Theatre can have an emotional impact on its audiences and a tremendous impact on society. Many shows have touched on various political occurrences of the time, such as Arthur Miller’s The Crucible during the Cold War concerning the Red Scare and the trials that followed, and more recently, shows like Lin Manuel Miranda’s Hamilton or Steven Levenson’s Dear Evan Hansen that capture the attention of audiences while touching on today’s prevalent issues such as immigration, politics, and teen suicide. Theatre can bring awareness to what’s happening in the world and has the potential to spark change. In 2012, Frederick Heide, Natalie Porter, and Paul Saito of Alliant International University in San Francisco conducted a study with 171 participants who filled out a survey regarding their attitude about hunting before and after watching a musical about the benefits of hunting. The study found that after watching the show, the participants approved of hunting more than they had before watching the show (Tom Jacobs).
With this knowledge, theatre in Portland has positively used theatre to make an impact on the community. At Portland High school, Chandra Polasek chooses her performances strategically based on how they “…connect with what our community is facing…It’s not just a matter of putting on a show, it’s a matter of putting on the right show that serves our community…” In her director’s note from 2020’s performance of Little Shop of Horrors, Polasek asks, “In our world of influencers, where presence and popularity equal power and position, how much of your identity, moral values, and sense of self do you sacrifice to achieve your place[?] Ultimately, what is the const of success?” In the year of an election with an excess of misinformation, Polasek wanted to remind people to “stay true to [themselves] even in rough waters.”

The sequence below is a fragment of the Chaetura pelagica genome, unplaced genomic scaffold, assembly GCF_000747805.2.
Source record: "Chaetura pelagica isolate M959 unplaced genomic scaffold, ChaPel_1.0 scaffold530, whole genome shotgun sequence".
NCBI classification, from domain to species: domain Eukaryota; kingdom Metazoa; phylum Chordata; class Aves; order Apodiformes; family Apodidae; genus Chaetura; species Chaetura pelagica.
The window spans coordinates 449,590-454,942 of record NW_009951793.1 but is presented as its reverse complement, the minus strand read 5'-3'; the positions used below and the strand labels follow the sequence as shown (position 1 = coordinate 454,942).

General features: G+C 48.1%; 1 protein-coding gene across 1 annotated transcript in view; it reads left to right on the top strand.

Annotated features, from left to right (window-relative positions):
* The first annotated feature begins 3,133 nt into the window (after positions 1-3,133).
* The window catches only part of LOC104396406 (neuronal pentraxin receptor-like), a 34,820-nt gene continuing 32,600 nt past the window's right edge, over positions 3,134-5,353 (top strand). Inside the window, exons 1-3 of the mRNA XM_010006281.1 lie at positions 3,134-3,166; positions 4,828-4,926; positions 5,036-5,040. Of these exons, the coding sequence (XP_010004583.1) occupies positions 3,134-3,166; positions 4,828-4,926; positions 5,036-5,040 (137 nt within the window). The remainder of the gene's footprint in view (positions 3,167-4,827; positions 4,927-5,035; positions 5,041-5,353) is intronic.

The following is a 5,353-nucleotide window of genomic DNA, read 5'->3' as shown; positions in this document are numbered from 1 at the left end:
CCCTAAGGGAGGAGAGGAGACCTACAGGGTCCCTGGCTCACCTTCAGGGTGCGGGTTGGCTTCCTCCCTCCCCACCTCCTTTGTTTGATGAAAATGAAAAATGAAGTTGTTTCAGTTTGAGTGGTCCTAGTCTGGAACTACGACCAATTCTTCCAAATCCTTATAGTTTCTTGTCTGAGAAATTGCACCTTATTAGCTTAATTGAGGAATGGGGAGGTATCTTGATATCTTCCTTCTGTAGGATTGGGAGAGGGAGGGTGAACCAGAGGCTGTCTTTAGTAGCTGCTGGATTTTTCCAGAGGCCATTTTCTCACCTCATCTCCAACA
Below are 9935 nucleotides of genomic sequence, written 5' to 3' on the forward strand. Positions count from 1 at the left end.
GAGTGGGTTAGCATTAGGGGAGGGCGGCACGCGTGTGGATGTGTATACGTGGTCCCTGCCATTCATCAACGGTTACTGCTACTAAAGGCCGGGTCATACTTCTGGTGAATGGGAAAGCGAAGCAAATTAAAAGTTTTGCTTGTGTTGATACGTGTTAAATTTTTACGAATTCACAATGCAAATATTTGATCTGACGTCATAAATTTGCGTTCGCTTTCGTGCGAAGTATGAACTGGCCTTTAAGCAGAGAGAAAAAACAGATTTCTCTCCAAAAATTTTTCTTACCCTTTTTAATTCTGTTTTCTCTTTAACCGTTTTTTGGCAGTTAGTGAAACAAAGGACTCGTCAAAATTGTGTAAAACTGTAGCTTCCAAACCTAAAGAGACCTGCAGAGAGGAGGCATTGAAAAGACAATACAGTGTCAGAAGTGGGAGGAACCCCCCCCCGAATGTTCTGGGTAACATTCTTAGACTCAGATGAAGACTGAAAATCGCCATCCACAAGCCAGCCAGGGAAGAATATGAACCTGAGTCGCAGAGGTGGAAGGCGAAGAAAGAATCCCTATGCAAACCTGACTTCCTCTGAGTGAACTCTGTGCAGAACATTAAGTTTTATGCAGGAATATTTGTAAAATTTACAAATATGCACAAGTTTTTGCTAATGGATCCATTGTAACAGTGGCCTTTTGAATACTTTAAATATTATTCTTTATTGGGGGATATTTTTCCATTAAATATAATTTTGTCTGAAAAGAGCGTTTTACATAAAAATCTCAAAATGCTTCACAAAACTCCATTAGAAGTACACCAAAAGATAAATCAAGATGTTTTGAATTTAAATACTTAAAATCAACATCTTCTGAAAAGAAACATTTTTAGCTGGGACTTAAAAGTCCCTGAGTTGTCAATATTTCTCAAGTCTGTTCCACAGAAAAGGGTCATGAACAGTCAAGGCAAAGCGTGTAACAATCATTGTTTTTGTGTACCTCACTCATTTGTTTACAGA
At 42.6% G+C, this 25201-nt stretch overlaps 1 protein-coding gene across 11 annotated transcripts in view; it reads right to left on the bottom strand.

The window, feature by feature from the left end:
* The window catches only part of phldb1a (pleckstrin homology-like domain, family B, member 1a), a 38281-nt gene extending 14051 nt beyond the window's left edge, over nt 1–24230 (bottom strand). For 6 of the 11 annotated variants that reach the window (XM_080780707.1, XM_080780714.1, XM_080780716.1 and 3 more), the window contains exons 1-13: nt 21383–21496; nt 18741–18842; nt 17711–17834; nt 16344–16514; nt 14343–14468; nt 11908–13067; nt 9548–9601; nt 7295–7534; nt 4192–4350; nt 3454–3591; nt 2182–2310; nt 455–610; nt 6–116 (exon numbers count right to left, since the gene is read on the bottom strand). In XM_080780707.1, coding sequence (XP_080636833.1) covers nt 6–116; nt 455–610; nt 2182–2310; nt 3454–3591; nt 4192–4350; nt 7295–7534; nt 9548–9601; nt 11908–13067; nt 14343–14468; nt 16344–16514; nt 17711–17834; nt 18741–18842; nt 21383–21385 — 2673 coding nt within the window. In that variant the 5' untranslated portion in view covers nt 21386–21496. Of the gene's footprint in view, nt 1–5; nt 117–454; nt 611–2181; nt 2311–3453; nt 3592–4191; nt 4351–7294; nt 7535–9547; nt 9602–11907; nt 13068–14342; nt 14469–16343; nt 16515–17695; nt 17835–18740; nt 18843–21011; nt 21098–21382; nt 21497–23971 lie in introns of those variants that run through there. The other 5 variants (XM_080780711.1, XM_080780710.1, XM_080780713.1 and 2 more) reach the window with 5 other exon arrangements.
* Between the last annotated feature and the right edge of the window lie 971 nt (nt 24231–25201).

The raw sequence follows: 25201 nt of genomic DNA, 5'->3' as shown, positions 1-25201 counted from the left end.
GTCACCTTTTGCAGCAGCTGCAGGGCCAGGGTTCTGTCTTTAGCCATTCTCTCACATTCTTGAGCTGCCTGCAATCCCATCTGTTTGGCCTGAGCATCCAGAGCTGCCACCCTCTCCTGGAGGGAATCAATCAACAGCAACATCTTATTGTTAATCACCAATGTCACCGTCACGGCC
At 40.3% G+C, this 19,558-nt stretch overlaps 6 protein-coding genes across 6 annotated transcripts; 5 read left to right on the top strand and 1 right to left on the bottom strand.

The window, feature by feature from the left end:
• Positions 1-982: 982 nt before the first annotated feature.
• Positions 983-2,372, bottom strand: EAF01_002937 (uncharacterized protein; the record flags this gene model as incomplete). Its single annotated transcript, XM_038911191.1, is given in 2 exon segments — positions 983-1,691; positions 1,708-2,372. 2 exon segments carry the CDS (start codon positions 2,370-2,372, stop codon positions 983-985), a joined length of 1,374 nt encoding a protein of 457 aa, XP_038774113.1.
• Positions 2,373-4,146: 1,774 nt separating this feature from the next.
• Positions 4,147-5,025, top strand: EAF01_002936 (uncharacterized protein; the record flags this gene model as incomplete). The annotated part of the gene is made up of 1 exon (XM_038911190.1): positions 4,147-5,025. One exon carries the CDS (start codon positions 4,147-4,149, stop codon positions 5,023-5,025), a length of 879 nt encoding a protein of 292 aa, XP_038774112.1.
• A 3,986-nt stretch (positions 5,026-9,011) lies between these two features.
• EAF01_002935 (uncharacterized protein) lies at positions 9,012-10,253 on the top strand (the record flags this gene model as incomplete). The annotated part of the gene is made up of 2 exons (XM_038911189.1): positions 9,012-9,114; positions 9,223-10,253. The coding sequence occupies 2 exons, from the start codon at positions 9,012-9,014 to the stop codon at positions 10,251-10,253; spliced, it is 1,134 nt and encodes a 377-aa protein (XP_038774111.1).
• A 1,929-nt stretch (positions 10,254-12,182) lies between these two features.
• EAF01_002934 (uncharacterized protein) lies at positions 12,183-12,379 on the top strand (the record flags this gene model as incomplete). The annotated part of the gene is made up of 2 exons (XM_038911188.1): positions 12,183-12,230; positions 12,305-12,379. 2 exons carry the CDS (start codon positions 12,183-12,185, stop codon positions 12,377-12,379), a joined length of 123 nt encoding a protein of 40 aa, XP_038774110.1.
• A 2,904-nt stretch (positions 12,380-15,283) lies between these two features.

Theatre not only has the power to change minds and teach its actors essential skills, but it also can bring communities together. Portland Civic Players regularly puts on performances centered around love and closeness to remind the community of togetherness. Portland’s theatres regularly have filled houses as community members join together to support the actors, directors, crew members, and everyone else who put work into the shows. Without the audience, the show simply could not go on. My mom, who has attended every single show I have ever participated in and countless other productions, describes the impact of being an audience member and the way it can bring a community together: “It’s this feeling, this sense of community that you’re all together experiencing the same event…it connects you with everyone else in the theatre because you all just witnessed this amazing thing.”
Hausermann, Krista. Personal interview. 10 January 2021.
Polasek, Chandra. Personal interview. 16 December 2020.
Portland, Michigan Historical Resources, www.anesi.com/portland/HTML/CENTEN.HTM.
“History.” Portland Community Theater, 3 Mar. 2020, portlandcivicplayers.com/history/.
Jacobs, Tom. “Musicals Have the Power to Change Minds.” Pacific Standard, Pacific Standard, 1 Mar. 2012, psmag.com/social-justice/musicals-have-the-power-to-change-minds-40160.
Photo by Carolyn Adams
This essay is part of a writing project by students in Chandra Polasek’s ELA class at Portland High School. The project asked students to focus on elements of their own town while getting students engaged with the community. The essays were written with the intention of being published in The Portland Beacon.